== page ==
Now that you’ve got your blocks of wood nice and smooth, you are ready to get started on transferring the images to the wood. With your paint brush, paint an even coat of the gel medium on the side of the wood on which you want the image. Then place the paper, ink side down, on top of the coat of gel medium wood and smooth out. Try to get out all of the air bubbles but also keep in mind you’re probably not going to get rid of them all. I didn’t and everything worked out just fine.
Oh yeah, look at that sweet-ass memory getting ready to be immortalized on wood!
Smoothing out those air bubbles. It’s too bad I can’t smooth out the air bubbles in my chin. Wah wah.
Sleep on it! Or go to work and leave the picture alone for a solid 8 hours so the gel medium has time to dry out completely. Magic is happening. Ink is transferring. Memories and photographs colliding with blocks of wood! I’m pretty sure Dave Matthews Band wrote a song about this craft, amiright?
I’m not going to lie, this craft project kind of blew my mind. And this is the step where I was like, “Damn girl, you pulled this OFF!” Honestly, I am not the craftiest gal out there and each time I do one of these “How To’s” there is a point in the project where I feel fairly certain shit ain’t gonna work. At this point you are going to take a damp cloth and wet down the paper and you’ll see the image come through. With your fingers, gently rub the paper away and you’ll see the actual image transferred directly onto the wood. Continue to wet the paper and gently rub until all of the paper has peeled off. MAGIC.
Holy crap, it worked!
I’d like to mention that for this step there are two methods I used. You can either wet the image down and rub the paper off with your fingers which totally works but kind of made my finger pads sore. Or you can wet the image down, let it dry out and then take a damp cloth and rub the paper off that way. It took me a few rounds of wetting the image, letting it dry out and then rubbing off the paper to get most of the paper off. There was still remnants of paper fuzzies to the image, but don’t fret, when you apply the gloss medium it will cover any of the remaining paper fuzz. I have no idea how that works but it does.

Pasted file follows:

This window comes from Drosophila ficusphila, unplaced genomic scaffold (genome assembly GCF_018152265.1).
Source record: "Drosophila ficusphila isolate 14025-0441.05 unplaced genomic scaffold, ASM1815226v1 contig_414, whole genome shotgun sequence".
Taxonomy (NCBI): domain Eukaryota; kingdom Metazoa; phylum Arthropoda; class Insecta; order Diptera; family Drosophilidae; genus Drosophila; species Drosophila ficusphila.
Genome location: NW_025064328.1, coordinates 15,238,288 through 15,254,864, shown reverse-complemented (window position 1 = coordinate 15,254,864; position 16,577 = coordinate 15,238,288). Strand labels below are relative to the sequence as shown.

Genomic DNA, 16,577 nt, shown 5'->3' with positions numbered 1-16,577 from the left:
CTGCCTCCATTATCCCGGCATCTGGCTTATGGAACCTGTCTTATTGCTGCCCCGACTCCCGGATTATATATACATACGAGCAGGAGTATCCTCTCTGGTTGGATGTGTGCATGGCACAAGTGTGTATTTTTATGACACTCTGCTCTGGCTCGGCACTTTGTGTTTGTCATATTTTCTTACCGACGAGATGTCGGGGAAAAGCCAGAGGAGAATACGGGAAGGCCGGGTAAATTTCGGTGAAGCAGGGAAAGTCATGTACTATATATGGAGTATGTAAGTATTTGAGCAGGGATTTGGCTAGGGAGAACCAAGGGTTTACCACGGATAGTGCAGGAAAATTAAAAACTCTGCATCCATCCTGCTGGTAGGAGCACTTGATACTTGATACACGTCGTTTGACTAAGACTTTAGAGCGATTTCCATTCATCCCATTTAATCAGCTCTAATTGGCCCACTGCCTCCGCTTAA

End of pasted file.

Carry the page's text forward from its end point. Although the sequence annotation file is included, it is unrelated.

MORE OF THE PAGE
After you’ve removed all the paper and you’re left with just the image on the wood you need to let it dry out before applying the gloss medium. This shouldn’t take too long, maybe an hour or two to be safe.
Final step, ya’ll! With your paint brush, apply an even coat of the gloss medium and let dry. Step back and admire your work**. Send pictures of the pictures of your friends and family who are now forever inGRAINED in your wood block photo memories to show them how crafty and awesome you are. Strategically place picture blocks around your apartment.
* So you might be asking, “Must I use a laser printer for this craft?” And honestly, I’m not sure. I used pictures printed onto copy paper with a laser printer but an ink-jet might work out just fine. Honestly, the ink jet might even work better because the paper will be saturated with more ink? So maybe the images will come out more defined? I really don’t know but suggest you give it a whirl and let me know how it turns out!
** During the process of wetting and rubbing off the paper, I managed to tear and scratch off small parts of the image in places. Personally, I don’t think it’s super noticeable and I like the slightly worn look. If you don’t, then just be super gentle when rubbing the paper off.
After spending five years as a hedge-fund assistant, Katie Ligon was gracefully let go and now has a wealth of time on her hands. She lives in Brooklyn. Tweet her at @busy1883.